Blundell: Yeah. I get that.
Leduc: I also think each rock in each individual image is creating a direct relationship with something in the landscape that then gets the viewer to acknowledge that relationship. So looking at the orange rock specifically, it tends to find the blue. Or it finds—there are a couple of the orange ones with a white sky. That's where the orange rock has found this group of other rocks that are taking this little journey together. The orange one is sort of defying the group dynamic. That orange rock is just always announcing its presence in a way that then makes you see how the other ones are too busy working together to care about their individual selves.
Blundell: You know, things like that tend to get eaten pretty quickly. They don't leave a legacy. You do that in a real ecosystem and you're more likely to just go extinct.
Leduc: Ahh, that's great. That's really great! It's like, it goes from humor to stupidity. Like this rock is definitely not going to survive.
Blundell: Right. It's just at odds with its surroundings. It's going to get snuffed.
Leduc: Not cool, orange rock.
Blundell: There are all kinds of really interesting ecological strategies though, that do that. Have you ever seen a phospholuminescent ctenophore? Tiny little comb jellies? It’s an interesting strategy because it highlights our continuity as kin selection. They flash and they go green which attracts bigger predators. So whatever's eating the ctenophore, causes them to flash green, which then attracts bigger predators that eat the original predators of the jellyfish. It's a weird sacrifice to make in order to save your kin. But I don't know if that's helpful or useful.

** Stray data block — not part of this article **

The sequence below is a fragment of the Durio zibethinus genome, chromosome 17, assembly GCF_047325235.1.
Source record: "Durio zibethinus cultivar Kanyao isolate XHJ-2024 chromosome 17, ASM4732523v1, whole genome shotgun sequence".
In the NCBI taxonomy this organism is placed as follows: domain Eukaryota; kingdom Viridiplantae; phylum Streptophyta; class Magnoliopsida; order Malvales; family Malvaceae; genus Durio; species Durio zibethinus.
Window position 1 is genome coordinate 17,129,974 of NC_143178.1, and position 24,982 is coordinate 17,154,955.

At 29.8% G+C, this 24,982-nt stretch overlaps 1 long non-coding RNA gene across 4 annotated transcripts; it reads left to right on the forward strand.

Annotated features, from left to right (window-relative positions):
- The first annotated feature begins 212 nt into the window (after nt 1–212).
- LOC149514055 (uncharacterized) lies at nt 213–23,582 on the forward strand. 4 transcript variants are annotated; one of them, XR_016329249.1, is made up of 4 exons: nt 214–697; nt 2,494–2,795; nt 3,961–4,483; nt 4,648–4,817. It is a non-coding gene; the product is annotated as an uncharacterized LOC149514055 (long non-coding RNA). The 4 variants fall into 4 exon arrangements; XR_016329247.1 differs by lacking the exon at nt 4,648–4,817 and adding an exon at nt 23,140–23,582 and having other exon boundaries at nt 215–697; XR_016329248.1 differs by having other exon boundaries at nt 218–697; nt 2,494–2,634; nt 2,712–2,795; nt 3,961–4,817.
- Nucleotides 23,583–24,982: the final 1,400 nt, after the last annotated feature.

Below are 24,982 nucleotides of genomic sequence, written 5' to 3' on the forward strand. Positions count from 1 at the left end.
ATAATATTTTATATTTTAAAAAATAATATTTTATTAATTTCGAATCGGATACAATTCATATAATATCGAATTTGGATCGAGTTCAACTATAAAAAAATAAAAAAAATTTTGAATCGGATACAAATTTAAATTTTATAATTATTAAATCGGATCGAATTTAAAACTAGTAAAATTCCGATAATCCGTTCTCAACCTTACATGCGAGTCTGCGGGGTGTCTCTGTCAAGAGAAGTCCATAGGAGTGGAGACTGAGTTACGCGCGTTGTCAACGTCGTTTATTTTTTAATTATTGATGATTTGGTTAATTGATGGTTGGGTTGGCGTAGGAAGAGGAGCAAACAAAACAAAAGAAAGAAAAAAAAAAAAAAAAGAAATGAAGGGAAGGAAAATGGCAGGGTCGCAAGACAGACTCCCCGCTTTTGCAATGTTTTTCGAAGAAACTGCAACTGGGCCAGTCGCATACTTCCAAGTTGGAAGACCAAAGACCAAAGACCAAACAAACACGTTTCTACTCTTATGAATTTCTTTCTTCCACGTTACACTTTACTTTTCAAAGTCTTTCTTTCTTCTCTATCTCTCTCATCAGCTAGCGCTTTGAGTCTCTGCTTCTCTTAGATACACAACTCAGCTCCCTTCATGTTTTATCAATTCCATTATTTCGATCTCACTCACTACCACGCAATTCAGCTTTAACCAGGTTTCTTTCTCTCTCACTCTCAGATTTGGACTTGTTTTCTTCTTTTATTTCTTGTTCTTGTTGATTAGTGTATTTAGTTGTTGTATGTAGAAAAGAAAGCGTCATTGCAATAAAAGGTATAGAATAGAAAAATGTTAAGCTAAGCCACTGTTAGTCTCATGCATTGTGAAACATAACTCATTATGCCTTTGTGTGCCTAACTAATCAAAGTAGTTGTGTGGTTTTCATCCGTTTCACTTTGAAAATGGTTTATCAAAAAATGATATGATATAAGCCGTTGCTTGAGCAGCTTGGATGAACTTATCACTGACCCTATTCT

Leduc: Well, it depends who the artworks’ bigger predators are.
Artwork by Rita Leduc is exclusively available at
RITA LEDUC is an interdisciplinary artist, based in the Hudson Valley. She currently teaches at William Paterson College of New Jersey, Ramapo College, Rutgers University, and Caldwell University. Leduc is creator and Director of GROUNDWORK, an interdisciplinary creative retreat. WEBSITE. INSTAGRAM.
RICH BLUNDELL is an ecologist and communicator working at the intersection of art, science, nature and culture. He is founder of OIKA, a community of scientists, artists and storytellers dedicated to manifesting Ecological Intelligence through work that realigns culture with nature. WEBSITE. TWITTER.
(Image Credits: From top to bottom—all works date: 2017, medium: photograph, size: dimensions variable—Rock Portrait (Blue Stripes), Rock Portrait (Three Rocks), Rock Portrait (Orange with Rocks), Rock Portrait (Orange with Rocks, Profile), published by kind permission of the artist.)